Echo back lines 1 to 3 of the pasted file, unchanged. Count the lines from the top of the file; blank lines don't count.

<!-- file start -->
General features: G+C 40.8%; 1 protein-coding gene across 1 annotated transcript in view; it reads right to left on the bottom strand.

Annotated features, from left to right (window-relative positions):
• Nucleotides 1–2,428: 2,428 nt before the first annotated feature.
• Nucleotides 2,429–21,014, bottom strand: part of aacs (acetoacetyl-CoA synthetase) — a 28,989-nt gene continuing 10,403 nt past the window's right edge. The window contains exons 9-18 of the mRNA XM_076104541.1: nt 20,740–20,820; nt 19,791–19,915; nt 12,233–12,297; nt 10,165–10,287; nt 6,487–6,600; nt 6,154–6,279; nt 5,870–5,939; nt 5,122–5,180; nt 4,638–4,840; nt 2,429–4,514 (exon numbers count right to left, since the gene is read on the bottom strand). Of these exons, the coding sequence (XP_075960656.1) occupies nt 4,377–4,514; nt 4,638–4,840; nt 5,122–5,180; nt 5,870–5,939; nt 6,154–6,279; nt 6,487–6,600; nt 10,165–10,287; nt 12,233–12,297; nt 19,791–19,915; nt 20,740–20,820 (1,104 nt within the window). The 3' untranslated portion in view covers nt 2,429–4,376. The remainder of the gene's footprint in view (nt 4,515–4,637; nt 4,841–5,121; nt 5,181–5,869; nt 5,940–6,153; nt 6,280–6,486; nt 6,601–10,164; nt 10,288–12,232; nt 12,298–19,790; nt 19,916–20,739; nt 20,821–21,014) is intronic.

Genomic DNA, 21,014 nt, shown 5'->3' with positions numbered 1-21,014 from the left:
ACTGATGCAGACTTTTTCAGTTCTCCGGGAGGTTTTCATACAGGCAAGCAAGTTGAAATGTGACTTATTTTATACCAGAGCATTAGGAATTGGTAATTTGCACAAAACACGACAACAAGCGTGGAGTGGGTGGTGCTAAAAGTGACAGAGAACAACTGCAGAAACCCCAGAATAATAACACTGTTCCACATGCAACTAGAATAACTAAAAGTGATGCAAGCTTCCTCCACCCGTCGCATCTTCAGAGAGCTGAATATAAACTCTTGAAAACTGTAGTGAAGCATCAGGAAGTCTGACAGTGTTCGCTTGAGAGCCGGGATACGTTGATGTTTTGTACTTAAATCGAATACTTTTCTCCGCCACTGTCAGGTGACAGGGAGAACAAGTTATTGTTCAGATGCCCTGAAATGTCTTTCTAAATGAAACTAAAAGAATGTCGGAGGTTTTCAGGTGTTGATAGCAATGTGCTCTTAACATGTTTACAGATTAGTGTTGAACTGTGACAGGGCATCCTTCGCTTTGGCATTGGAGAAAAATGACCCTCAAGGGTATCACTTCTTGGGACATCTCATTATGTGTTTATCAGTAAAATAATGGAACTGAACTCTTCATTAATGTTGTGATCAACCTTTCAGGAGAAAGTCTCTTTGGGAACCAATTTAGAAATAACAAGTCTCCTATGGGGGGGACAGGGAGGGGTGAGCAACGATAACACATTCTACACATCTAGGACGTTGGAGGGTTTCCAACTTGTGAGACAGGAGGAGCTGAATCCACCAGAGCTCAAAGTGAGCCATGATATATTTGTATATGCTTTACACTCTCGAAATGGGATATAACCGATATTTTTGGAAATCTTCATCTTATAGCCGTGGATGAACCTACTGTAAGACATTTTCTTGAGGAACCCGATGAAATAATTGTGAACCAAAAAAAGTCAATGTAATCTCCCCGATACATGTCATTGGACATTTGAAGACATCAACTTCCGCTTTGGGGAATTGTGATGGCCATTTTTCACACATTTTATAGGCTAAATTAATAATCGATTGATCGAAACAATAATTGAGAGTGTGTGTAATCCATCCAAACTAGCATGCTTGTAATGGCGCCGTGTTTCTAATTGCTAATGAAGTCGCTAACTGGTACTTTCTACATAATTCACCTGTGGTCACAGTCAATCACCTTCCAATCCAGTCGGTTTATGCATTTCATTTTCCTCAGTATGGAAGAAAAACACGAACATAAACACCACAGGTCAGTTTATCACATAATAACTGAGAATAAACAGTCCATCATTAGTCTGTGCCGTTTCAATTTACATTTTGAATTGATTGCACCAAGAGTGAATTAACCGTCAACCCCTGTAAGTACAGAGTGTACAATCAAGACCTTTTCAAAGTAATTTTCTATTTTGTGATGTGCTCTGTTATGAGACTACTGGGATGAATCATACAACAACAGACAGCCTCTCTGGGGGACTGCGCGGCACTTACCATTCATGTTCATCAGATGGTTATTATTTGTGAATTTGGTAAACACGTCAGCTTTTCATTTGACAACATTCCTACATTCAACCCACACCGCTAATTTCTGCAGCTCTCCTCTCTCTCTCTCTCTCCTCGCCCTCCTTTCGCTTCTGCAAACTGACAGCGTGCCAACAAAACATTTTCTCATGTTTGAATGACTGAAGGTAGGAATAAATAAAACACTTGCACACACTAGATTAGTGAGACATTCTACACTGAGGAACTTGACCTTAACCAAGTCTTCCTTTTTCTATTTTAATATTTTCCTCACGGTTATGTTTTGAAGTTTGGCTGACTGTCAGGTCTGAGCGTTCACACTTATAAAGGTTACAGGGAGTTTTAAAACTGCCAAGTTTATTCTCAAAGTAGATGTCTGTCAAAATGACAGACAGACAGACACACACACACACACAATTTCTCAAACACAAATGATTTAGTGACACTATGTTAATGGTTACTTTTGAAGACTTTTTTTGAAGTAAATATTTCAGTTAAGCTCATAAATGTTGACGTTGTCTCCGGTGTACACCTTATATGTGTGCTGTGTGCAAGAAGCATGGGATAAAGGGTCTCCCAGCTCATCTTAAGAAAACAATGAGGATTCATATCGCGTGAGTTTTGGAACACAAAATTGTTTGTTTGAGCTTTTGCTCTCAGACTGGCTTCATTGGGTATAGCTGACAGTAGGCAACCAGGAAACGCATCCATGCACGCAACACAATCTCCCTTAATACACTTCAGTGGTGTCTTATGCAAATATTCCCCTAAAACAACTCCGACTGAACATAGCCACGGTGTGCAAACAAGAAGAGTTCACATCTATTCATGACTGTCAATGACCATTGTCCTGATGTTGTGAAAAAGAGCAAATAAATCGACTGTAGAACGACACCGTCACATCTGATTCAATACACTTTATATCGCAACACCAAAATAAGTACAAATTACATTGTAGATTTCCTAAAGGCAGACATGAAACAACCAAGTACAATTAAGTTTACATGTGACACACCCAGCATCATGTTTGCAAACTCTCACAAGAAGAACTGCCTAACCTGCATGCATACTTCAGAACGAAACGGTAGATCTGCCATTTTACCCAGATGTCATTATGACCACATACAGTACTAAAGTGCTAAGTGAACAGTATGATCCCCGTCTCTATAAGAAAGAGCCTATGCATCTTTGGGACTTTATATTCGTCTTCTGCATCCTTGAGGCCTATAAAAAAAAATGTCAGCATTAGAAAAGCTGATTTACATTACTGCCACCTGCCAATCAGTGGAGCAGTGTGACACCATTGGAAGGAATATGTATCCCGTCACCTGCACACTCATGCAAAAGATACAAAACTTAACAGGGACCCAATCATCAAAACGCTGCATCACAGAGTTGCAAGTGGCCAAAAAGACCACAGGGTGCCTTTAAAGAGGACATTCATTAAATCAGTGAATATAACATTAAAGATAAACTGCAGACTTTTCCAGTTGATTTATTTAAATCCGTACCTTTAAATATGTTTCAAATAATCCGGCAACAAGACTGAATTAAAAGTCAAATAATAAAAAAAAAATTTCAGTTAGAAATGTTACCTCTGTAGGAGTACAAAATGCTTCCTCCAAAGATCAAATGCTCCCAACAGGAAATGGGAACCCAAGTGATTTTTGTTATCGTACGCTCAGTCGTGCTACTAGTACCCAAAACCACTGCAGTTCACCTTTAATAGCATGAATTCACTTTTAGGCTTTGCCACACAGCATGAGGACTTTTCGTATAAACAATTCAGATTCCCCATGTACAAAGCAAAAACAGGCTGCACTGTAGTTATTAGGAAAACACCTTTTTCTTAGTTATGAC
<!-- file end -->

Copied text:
General features: G+C 40.8%; 1 protein-coding gene across 1 annotated transcript in view; it reads right to left on the bottom strand.

Annotated features, from left to right (window-relative positions):
• Nucleotides 1–2,428: 2,428 nt before the first annotated feature.